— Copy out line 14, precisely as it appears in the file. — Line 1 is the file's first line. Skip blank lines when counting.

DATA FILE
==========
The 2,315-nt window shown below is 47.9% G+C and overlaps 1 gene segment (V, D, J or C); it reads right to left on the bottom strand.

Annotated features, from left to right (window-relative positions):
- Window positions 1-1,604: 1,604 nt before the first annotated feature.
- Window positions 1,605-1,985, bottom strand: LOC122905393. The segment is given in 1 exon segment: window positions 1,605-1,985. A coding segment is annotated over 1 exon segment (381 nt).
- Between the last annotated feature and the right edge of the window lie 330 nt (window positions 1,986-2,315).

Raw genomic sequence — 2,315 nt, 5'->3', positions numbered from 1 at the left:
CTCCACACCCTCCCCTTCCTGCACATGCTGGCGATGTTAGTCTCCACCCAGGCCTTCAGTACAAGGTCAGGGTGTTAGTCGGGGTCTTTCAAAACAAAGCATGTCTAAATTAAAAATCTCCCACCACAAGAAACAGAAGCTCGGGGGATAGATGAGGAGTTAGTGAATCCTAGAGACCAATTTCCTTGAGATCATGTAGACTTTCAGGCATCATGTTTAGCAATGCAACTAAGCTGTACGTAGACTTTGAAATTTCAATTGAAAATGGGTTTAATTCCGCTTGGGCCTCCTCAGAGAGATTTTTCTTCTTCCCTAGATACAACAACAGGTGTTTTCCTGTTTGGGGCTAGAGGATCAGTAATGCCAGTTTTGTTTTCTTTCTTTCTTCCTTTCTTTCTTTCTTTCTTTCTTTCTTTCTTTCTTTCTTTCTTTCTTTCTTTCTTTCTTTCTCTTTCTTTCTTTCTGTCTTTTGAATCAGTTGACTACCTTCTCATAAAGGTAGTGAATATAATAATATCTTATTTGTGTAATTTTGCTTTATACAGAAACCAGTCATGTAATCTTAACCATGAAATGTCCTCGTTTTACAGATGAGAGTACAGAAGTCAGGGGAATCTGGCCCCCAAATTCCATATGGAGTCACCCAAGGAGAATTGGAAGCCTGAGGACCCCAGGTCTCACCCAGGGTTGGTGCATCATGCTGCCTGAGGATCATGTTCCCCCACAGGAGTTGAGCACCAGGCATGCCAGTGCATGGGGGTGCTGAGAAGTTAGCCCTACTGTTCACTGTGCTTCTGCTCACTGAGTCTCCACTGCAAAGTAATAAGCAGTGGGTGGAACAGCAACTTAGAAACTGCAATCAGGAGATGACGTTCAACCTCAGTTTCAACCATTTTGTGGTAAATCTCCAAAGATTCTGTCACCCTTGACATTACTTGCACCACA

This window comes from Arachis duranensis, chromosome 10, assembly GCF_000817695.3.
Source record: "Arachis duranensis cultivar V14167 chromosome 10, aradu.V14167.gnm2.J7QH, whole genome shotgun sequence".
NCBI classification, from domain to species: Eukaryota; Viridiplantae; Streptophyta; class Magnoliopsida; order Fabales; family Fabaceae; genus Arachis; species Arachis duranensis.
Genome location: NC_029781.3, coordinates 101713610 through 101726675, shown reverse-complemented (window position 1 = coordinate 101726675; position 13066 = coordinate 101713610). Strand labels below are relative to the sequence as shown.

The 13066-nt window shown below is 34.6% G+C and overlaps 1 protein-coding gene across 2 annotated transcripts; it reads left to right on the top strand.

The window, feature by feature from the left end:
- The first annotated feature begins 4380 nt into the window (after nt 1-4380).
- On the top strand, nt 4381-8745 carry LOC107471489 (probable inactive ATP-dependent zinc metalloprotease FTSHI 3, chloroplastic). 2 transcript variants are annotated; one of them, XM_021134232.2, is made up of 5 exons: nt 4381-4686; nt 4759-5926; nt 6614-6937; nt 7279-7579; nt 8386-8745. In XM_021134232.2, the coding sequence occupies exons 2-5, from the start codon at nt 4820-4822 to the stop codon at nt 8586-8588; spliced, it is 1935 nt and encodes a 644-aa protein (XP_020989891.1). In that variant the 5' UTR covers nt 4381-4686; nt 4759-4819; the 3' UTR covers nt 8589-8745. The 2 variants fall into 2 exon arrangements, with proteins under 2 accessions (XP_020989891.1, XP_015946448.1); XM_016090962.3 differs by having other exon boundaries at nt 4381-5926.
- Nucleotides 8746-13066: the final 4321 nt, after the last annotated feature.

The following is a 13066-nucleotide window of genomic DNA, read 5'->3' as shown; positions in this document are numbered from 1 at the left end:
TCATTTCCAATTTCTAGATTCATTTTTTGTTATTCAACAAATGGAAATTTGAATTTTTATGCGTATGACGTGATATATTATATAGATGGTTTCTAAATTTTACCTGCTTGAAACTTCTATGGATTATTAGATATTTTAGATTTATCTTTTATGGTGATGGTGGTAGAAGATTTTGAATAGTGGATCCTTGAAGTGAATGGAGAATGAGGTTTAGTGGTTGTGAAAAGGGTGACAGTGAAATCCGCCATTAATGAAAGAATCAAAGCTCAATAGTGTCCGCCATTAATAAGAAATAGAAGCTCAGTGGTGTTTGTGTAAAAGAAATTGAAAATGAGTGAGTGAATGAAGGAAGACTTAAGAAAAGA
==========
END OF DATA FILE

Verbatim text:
- The first annotated feature begins 4380 nt into the window (after nt 1-4380).